Rheometer 200 includes motor and bearings assembly 230, measuring geometry 240, temperature system 250, and reader 270. These components are attached to a casting (e.g., casting 110 shown in FIG. 1). These components interact among themselves and with other components of rheometer 200, including an optical encoder (e.g., optical encoder 120) and a normal force transducer (e.g., normal force transducer 160) during material testing. One aspect of the present invention is embodied in detachable component 240. Another aspect of the invention is embodied in reader 270. Assembly 230 and temperature system 250 can be identical to assembly 130 and the temperature system discussed in the background section above, respectively.
Measuring geometry 240 is a detachable component of rheometer 200 and it can have several shapes. Exemplary shapes of measuring geometry 240 include those depicted in
In addition to upper end 248, measuring geometry 240 includes machine-readable device 246. Machine-readable device 246 can utilize one of several known technologies. Known technologies that can be used for machine-readable device 246 include optical, mechanical, magnetic, and other solutions. An exemplary optical solution incorporates the use of a bar code on machine-readable device 246. Alternatively, a mechanical solution can incorporate variable depth patterns (e.g., dimples) on machine-readable device 246. Preferably, machine-readable device 246 includes a magnetic stripe. The magnetic stripe can be similar to that disposed on commercial credit cards, but it is specifically configured to be robust enough for applications in rheometers. A known source of a magnetic ink that can be used to prepare the magnetic stripe is Ferron Magnetic Inks Ltd, 13 Grange Farm Road, Whitehall Road, Colchester CO2 8JW, The United Kingdom. Known coating techniques that can be used to apply the magnetic material on measuring geometry 240 are discussed in materials published on the Web site of Ferron Magnetics Inks Ltd.
Regardless of the types of technology used in machine-readable device 246, machine-readable device 246 is configured to be used to retrieve information associated with measuring geometry 240. The information can include, for example, one or more of type, material, dimensions, and calibration data of measuring geometry 240. The information can also be a serial number unique to measuring geometry 240.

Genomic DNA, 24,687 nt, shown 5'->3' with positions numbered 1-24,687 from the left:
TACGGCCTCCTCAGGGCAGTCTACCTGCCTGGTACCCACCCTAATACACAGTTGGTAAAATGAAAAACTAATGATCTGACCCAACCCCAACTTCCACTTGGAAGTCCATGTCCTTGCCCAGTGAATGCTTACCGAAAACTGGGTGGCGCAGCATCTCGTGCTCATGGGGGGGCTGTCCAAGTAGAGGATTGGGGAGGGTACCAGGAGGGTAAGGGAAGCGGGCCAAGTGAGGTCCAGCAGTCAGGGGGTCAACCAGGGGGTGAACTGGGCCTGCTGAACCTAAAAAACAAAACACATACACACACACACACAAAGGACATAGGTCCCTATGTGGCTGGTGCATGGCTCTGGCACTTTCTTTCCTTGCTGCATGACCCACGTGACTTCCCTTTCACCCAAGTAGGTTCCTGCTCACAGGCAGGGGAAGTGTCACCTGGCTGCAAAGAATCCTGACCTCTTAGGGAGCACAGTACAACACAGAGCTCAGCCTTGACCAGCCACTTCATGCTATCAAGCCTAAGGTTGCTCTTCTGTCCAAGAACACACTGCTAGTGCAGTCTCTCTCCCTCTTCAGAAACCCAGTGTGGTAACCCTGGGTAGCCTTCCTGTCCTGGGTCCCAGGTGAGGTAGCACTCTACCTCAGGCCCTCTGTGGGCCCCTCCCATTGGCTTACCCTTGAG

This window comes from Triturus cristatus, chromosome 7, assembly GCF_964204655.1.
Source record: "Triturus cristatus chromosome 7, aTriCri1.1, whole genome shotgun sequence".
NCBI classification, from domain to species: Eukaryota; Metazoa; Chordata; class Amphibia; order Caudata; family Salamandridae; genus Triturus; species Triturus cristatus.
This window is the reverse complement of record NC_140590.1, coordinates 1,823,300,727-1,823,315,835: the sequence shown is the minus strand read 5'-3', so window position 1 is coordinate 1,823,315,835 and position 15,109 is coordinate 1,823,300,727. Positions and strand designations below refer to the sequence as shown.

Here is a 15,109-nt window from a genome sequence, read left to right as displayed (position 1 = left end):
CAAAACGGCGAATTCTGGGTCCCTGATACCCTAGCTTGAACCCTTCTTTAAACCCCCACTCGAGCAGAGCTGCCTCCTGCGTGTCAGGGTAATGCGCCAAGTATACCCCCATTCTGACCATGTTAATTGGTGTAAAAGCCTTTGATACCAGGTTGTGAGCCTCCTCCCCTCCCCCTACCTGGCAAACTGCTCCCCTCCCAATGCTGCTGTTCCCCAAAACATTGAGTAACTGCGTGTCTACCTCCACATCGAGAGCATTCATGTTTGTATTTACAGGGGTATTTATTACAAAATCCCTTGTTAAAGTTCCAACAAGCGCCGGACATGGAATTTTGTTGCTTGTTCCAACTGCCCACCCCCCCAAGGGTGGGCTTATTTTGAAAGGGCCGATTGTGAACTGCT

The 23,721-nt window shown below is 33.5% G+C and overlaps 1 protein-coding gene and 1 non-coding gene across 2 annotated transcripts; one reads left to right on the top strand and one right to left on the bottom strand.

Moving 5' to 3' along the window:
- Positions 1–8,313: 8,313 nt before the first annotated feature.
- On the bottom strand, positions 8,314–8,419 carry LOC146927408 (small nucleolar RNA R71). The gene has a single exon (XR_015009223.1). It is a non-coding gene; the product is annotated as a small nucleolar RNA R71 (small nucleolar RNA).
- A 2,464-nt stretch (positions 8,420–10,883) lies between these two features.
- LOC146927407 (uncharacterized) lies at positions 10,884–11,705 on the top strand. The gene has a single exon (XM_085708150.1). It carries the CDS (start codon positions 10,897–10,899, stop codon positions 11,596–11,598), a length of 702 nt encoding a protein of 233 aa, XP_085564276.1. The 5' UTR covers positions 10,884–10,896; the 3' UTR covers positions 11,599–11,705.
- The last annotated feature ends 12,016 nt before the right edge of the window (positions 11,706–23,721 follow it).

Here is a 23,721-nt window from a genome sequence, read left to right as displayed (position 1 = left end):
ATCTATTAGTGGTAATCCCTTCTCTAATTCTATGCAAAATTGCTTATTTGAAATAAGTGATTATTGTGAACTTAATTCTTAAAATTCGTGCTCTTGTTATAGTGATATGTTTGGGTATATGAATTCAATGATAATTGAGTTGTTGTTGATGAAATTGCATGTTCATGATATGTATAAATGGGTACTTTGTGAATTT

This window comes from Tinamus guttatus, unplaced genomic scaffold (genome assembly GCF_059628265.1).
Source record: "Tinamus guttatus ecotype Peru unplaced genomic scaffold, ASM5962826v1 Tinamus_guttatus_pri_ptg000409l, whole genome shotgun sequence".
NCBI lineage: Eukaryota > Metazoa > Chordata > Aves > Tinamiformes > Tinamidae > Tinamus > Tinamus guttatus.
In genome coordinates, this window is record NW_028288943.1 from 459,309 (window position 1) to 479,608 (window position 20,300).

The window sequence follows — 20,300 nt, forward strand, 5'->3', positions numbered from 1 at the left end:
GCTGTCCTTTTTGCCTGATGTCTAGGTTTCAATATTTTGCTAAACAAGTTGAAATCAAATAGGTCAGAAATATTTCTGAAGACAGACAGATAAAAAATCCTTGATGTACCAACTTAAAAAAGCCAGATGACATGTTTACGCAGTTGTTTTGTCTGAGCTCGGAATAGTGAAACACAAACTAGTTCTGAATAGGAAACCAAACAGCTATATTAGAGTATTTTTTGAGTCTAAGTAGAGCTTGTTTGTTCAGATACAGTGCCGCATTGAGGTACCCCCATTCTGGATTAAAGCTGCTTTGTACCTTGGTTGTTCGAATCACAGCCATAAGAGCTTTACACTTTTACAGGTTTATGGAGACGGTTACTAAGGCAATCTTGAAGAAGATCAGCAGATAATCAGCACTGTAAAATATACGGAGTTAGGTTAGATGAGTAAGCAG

Machine-readable device 246 can be located at any location on measuring geometry 240. Preferably, machine-readable device 246 is located near upper end 248. In this manner, machine-readable device 246 is more accessible to a reader, e.g., reader 270, which is described below.
Reader 270 is configured to read machine-readable device 246. For example, if machine-readable device 246 includes a bar code, reader 270 is a bar code scanner. In a preferred embodiment of the invention in which machine-readable device 246 includes a magnetic stripe, reader 270 is a magnetic reader.
The information obtained by reader 270 is transferred to algorithm 280. Algorithm 280 can be embodied in a firmware or a software. Algorithm 280 can be a member of rheometer 200 or it can be part of a machine external to and separate from rheometer 200.
Preferably, reader 270 is retractable. Preferably, reader 270 is extendable from assembly 230 to a lower position (see
Depending on the type of technology employed in machine-readable device 246, reader 270 can be a sensor that is configured to obtained the information encoded on or otherwise disposed on machine-readable device 246. For example, reader 270 can be, but not limited to, a magnetic or an optical device. Machine-readable device 246 is preferably robust enough to maintain its readability after exposure to elevated temperatures, solvents, and other materials typically measured by rheometer 200.
One preferred embodiment of the invention enables automatically reading of the installed measuring geometry. As described above, measuring geometry 240 can be encoded with or otherwise configured to contain information concerning its serial number, type, material, dimensions, and calibration data. Through reader 270 and machine-readable device 246, algorithm 280 obtains the information when measuring geometry 240 is attached to rheometer 200. Machine-reader device 246 can be a bar code, a variable depth pattern, a magnetic stripe, or the like. Machine-readable device 246 is associated with information related to measuring geometry 240. If the information encoded into machine-readable device 246 is a unique serial number then this could be referenced to a database to retrieve the geometry information that can include, for example, one or more of type, material, dimensions, and calibration data of measuring geometry 240. The database is accessible to algorithm 280 via a host computer or a central server on the Internet.